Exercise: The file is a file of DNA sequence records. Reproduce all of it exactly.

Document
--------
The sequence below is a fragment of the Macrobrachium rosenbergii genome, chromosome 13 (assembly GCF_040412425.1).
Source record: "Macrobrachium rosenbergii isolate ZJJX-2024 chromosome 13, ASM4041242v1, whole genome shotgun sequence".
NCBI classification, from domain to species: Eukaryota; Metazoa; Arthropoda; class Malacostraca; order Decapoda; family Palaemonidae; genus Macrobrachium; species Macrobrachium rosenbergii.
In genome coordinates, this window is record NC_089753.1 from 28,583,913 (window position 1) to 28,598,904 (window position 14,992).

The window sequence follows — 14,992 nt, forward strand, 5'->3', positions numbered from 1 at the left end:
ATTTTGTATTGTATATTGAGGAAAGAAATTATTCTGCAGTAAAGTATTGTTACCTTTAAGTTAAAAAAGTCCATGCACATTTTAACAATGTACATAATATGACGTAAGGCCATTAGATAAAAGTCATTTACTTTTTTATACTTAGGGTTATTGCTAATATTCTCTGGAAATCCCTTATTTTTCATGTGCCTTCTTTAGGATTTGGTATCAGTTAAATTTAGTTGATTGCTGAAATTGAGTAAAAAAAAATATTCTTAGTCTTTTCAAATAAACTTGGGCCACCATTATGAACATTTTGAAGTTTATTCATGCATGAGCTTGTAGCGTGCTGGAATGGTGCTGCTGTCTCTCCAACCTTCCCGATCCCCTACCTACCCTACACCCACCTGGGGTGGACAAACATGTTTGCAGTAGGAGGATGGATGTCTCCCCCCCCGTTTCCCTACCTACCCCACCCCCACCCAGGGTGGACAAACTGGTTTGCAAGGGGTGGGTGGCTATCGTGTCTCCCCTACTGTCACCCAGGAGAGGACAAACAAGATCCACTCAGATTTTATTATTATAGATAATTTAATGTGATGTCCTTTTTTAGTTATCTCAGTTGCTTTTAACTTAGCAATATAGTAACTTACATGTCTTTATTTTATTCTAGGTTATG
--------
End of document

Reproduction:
The sequence below is a fragment of the Macrobrachium rosenbergii genome, chromosome 13 (assembly GCF_040412425.1).
Source record: "Macrobrachium rosenbergii isolate ZJJX-2024 chromosome 13, ASM4041242v1, whole genome shotgun sequence".
NCBI classification, from domain to species: Eukaryota; Metazoa; Arthropoda; class Malacostraca; order Decapoda; family Palaemonidae; genus Macrobrachium; species Macrobrachium rosenbergii.
In genome coordinates, this window is record NC_089753.1 from 28,583,913 (window position 1) to 28,598,904 (window position 14,992).

The window sequence follows — 14,992 nt, forward strand, 5'->3', positions numbered from 1 at the left end:
ATTTTGTATTGTATATTGAGGAAAGAAATTATTCTGCAGTAAAGTATTGTTACCTTTAAGTTAAAAAAGTCCATGCACATTTTAACAATGTACATAATATGACGTAAGGCCATTAGATAAAAGTCATTTACTTTTTTATACTTAGGGTTATTGCTAATATTCTCTGGAAATCCCTTATTTTTCATGTGCCTTCTTTAGGATTTGGTATCAGTTAAATTTAGTTGATTGCTGAAATTGAGTAAAAAAAAATATTCTTAGTCTTTTCAAATAAACTTGGGCCACCATTATGAACATTTTGAAGTTTATTCATGCATGAGCTTGTAGCGTGCTGGAATGGTGCTGCTGTCTCTCCAACCTTCCCGATCCCCTACCTACCCTACACCCACCTGGGGTGGACAAACATGTTTGCAGTAGGAGGATGGATGTCTCCCCCCCCGTTTCCCTACCTACCCCACCCCCACCCAGGGTGGACAAACTGGTTTGCAAGGGGTGGGTGGCTATCGTGTCTCCCCTACTGTCACCCAGGAGAGGACAAACAAGATCCACTCAGATTTTATTATTATAGATAATTTAATGTGATGTCCTTTTTTAGTTATCTCAGTTGCTTTTAACTTAGCAATATAGTAACTTACATGTCTTTATTTTATTCTAGGTTATG